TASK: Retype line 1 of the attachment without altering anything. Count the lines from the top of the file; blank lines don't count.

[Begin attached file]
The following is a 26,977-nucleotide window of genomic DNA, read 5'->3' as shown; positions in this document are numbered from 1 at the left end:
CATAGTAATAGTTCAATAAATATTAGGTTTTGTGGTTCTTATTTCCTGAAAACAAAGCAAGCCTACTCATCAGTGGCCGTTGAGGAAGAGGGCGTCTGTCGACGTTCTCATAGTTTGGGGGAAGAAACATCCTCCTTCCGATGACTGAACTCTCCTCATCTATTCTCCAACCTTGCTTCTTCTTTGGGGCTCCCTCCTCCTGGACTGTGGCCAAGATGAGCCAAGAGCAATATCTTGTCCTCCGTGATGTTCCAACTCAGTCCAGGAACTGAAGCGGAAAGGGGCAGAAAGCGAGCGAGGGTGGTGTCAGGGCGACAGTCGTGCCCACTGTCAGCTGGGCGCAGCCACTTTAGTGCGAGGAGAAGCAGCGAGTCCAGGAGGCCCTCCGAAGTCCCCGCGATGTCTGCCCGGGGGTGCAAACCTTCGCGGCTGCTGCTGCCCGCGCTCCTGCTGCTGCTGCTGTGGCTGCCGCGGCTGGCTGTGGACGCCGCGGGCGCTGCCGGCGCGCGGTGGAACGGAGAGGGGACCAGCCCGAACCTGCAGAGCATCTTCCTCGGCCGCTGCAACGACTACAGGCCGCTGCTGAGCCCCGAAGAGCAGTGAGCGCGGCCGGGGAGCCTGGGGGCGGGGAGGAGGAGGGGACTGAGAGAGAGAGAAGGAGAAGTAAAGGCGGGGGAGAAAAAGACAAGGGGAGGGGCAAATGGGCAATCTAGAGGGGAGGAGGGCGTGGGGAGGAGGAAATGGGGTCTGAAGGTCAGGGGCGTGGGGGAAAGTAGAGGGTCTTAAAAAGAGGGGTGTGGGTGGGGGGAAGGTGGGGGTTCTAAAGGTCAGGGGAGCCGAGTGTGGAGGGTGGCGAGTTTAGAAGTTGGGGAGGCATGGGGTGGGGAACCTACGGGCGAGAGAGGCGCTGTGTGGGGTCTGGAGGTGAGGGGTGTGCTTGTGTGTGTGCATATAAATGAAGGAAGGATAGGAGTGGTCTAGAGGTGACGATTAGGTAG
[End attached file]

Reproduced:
The following is a 26,977-nucleotide window of genomic DNA, read 5'->3' as shown; positions in this document are numbered from 1 at the left end: